Defence vs Defense | Meaning, Spelling & Examples

UK vs US updated on  January 9, 2024 4 min read
Defence and defense are two ways of spelling the same noun, which is used to refer to the legal plea of someone on trial for a crime, to a sports tactic used to prevent the other team from scoring, and to the act of protecting something.

The spelling depends on the type of English you use.

  • In British English, “defence” is standard.
  • In American English, “defense” is the only correct spelling.
It’s important to choose one spelling and use it consistently. The QuillBot Grammar Checker can help you with this.

Examples: Defence vs defense
Carl was granted a new trial after his defence/defense was deemed incompetent.
I was rooting for the defence/defense to stop the opponent from scoring.
Lorelei came to her friend’s defence/defense when he was accused of shoplifting.

In my defence or defense

The same spelling difference applies to the phrase in my defence or in my defense, which is used to excuse something you have done.

  • In British English, “in my defence” is standard.
  • In American English, “in my defense” is most common.
You can also use the phrase with a different possessive determiner, such as his, her, or their, when you’re justifying something someone else has done.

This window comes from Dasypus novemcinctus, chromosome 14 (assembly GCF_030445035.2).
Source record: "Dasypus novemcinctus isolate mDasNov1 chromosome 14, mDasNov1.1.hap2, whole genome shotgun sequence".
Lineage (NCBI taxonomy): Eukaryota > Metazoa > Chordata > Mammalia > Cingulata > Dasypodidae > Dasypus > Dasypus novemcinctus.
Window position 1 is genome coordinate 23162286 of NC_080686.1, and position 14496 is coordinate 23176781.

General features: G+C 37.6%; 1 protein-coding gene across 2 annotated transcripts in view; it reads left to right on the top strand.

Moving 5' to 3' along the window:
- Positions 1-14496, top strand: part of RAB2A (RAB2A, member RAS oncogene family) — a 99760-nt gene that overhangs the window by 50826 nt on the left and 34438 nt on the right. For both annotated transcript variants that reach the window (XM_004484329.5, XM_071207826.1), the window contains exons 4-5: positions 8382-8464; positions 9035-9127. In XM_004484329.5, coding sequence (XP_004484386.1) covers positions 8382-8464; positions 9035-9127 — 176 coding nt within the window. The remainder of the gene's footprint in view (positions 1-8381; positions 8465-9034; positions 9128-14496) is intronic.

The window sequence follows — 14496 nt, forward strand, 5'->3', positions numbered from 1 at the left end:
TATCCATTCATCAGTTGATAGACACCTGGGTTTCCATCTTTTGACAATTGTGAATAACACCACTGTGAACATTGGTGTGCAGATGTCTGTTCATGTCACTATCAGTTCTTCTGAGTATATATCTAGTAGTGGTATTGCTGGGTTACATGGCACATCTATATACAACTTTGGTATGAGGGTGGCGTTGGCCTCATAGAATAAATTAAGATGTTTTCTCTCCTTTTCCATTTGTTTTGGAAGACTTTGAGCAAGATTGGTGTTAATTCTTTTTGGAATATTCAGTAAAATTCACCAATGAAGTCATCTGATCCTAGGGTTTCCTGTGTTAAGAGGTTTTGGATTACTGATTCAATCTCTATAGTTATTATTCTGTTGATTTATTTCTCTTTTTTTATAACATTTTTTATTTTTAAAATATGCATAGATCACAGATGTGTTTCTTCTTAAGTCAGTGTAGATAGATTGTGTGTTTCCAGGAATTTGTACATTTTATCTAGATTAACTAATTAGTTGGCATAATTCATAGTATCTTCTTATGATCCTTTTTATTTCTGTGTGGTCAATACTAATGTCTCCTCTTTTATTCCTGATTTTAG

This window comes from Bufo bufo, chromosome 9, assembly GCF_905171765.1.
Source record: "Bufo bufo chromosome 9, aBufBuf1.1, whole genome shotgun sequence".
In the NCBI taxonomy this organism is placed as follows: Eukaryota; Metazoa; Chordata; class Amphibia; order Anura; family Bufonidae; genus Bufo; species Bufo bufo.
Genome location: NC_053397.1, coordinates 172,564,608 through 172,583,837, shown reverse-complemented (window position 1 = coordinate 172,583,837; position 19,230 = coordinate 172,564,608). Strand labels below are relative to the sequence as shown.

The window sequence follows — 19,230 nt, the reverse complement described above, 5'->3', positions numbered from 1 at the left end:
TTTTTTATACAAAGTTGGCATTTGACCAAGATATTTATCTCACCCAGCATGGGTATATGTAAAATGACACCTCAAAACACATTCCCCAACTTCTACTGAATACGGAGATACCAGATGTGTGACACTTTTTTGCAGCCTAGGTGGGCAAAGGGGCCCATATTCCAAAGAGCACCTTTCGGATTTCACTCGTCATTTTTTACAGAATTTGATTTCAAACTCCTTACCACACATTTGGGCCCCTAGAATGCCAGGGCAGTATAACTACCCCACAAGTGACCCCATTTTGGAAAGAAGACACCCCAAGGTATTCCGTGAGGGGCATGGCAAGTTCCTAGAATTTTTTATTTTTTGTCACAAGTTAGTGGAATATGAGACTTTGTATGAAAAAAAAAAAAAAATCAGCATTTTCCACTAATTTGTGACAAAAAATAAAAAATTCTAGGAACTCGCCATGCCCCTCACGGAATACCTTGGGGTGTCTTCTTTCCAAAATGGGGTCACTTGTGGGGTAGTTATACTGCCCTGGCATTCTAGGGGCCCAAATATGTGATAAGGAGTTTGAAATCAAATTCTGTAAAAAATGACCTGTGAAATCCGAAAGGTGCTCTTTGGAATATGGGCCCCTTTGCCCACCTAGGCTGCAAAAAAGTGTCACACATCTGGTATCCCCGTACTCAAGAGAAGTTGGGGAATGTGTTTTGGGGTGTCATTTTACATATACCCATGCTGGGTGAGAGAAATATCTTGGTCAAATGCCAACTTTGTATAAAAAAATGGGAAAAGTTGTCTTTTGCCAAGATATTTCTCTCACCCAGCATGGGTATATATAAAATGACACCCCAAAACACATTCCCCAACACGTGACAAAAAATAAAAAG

Examples: In my defence or defense in a sentence
In my defence/defense, I wasn’t aware that the shop closes this early.
In his defence/defense, he didn’t know his ex was going to show up to the party.
In their defence/defense, they’ve never played hockey before.

Defensive, defensiveness, and defensible

The spelling difference doesn’t apply to versions of defence or defense whose suffix begins with “i.” In these cases, the American and British versions of the word are both spelled with an “s.”

Examples are:

  • Defensive (adjective): Used or intended to protect
  • Defensiveness (noun): The trait of being avoidant or unaccepting of criticism
  • Defensible (adjective): Justifiable by argument
But the spelling difference does carry over to other related words, such as defenceless/defenseless and defenceman/defenseman.

Examples: Other forms of defence or defense in a sentence
Harry got very defensive when a stranger criticized his parenting style.
Hannah’s constant defensiveness in the workplace created a tense and uncooperative atmosphere.
Tom’s actions were controversial, but some considered them morally defensible under the circumstances.

Main differences between American and British English

American and British English are very similar, but there are a few main differences in spelling. Five important differences are:

Difference

Rule

Examples

-or vs -our

In American English, many Latin-derived words end in -or.

In British English, these same words end in -our.

Behavior or behaviour
Labor or labour
Favor or favour
Favorite or favourite
Color or colour
Honor or honour

-er vs -re

In American English, some French, Latin, or Greek words end in -er.

In British English, these same words end in -re.

Theater or theatre
Center or centre
Meter or metre
Liter or litre
Saber or sabre
Fiber or fibre

-ize vs -ise

In American English, many Greek-derived words end in -yze or -ize.